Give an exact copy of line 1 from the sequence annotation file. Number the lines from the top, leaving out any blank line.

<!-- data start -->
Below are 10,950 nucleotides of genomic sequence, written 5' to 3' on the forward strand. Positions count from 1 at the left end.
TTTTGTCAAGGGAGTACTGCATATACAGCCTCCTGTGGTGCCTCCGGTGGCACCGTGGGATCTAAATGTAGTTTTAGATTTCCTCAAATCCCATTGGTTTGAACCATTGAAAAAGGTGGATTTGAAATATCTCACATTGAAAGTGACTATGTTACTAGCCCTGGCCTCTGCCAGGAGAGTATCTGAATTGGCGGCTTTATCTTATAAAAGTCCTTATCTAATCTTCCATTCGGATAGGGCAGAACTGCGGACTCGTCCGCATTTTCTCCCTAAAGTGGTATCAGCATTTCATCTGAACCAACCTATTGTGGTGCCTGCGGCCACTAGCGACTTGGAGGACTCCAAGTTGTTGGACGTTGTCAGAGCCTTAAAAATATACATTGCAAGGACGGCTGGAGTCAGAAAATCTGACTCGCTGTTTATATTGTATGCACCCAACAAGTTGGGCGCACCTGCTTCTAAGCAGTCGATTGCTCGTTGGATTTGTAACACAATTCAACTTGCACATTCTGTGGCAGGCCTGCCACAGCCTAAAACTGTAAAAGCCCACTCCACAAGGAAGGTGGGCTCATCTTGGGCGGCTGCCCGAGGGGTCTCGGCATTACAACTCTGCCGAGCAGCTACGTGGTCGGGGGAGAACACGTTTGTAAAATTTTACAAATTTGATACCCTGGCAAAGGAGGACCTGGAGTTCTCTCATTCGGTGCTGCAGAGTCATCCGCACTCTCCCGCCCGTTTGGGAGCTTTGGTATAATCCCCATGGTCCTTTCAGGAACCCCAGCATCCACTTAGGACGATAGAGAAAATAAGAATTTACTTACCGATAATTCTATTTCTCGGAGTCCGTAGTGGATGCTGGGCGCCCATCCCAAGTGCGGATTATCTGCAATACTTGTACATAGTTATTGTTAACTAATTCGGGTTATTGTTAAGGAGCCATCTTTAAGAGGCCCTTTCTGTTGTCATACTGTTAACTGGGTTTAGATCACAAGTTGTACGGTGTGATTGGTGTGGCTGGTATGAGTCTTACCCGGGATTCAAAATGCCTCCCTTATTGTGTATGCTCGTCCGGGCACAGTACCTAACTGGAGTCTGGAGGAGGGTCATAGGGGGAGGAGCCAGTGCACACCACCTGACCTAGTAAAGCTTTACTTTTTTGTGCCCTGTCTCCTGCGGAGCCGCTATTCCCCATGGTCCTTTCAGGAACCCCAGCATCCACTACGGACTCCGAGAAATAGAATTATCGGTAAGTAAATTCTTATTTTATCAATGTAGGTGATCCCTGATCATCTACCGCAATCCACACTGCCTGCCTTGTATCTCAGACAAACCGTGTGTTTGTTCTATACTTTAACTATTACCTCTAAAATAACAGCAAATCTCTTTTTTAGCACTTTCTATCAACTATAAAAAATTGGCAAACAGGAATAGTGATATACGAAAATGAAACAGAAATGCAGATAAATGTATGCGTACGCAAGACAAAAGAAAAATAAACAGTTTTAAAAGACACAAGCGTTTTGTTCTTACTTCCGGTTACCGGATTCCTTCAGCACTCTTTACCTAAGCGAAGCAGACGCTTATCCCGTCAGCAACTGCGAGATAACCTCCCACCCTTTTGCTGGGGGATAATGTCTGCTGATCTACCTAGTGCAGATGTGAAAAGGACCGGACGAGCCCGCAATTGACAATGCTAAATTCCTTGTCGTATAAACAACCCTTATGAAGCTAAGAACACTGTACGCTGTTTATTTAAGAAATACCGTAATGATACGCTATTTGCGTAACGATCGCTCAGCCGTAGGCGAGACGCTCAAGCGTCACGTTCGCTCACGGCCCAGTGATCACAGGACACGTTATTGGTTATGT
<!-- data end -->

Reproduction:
Below are 10,950 nucleotides of genomic sequence, written 5' to 3' on the forward strand. Positions count from 1 at the left end.